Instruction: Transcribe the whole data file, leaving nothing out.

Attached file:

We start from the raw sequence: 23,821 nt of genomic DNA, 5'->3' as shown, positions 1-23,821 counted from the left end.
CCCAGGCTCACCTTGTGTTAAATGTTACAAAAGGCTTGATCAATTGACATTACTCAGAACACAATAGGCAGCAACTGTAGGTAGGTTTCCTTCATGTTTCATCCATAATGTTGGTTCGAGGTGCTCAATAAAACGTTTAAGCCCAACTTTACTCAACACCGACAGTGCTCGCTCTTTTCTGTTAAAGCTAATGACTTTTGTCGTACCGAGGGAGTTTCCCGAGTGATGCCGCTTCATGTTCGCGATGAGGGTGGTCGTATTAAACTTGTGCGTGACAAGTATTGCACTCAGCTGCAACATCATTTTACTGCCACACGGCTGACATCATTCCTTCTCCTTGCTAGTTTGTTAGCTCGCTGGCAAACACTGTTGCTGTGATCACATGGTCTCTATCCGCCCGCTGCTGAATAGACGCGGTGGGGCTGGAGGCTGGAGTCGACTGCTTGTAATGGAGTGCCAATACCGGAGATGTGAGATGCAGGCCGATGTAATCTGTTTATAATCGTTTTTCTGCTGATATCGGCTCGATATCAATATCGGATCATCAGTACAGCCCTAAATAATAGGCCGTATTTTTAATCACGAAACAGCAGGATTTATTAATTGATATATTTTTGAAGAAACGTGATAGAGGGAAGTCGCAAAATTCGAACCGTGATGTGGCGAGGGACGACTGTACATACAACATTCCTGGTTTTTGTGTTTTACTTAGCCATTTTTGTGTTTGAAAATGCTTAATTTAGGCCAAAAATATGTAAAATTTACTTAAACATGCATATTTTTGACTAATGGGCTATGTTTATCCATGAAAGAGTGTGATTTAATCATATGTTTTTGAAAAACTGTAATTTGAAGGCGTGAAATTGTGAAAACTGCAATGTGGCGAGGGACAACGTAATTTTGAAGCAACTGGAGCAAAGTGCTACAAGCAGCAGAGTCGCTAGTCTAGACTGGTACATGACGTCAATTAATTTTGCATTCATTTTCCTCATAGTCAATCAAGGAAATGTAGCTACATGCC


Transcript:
We start from the raw sequence: 23,821 nt of genomic DNA, 5'->3' as shown, positions 1-23,821 counted from the left end.
CCCAGGCTCACCTTGTGTTAAATGTTACAAAAGGCTTGATCAATTGACATTACTCAGAACACAATAGGCAGCAACTGTAGGTAGGTTTCCTTCATGTTTCATCCATAATGTTGGTTCGAGGTGCTCAATAAAACGTTTAAGCCCAACTTTACTCAACACCGACAGTGCTCGCTCTTTTCTGTTAAAGCTAATGACTTTTGTCGTACCGAGGGAGTTTCCCGAGTGATGCCGCTTCATGTTCGCGATGAGGGTGGTCGTATTAAACTTGTGCGTGACAAGTATTGCACTCAGCTGCAACATCATTTTACTGCCACACGGCTGACATCATTCCTTCTCCTTGCTAGTTTGTTAGCTCGCTGGCAAACACTGTTGCTGTGATCACATGGTCTCTATCCGCCCGCTGCTGAATAGACGCGGTGGGGCTGGAGGCTGGAGTCGACTGCTTGTAATGGAGTGCCAATACCGGAGATGTGAGATGCAGGCCGATGTAATCTGTTTATAATCGTTTTTCTGCTGATATCGGCTCGATATCAATATCGGATCATCAGTACAGCCCTAAATAATAGGCCGTATTTTTAATCACGAAACAGCAGGATTTATTAATTGATATATTTTTGAAGAAACGTGATAGAGGGAAGTCGCAAAATTCGAACCGTGATGTGGCGAGGGACGACTGTACATACAACATTCCTGGTTTTTGTGTTTTACTTAGCCATTTTTGTGTTTGAAAATGCTTAATTTAGGCCAAAAATATGTAAAATTTACTTAAACATGCATATTTTTGACTAATGGGCTATGTTTATCCATGAAAGAGTGTGATTTAATCATATGTTTTTGAAAAACTGTAATTTGAAGGCGTGAAATTGTGAAAACTGCAATGTGGCGAGGGACAACGTAATTTTGAAGCAACTGGAGCAAAGTGCTACAAGCAGCAGAGTCGCTAGTCTAGACTGGTACATGACGTCAATTAATTTTGCATTCATTTTCCTCATAGTCAATCAAGGAAATGTAGCTACATGCC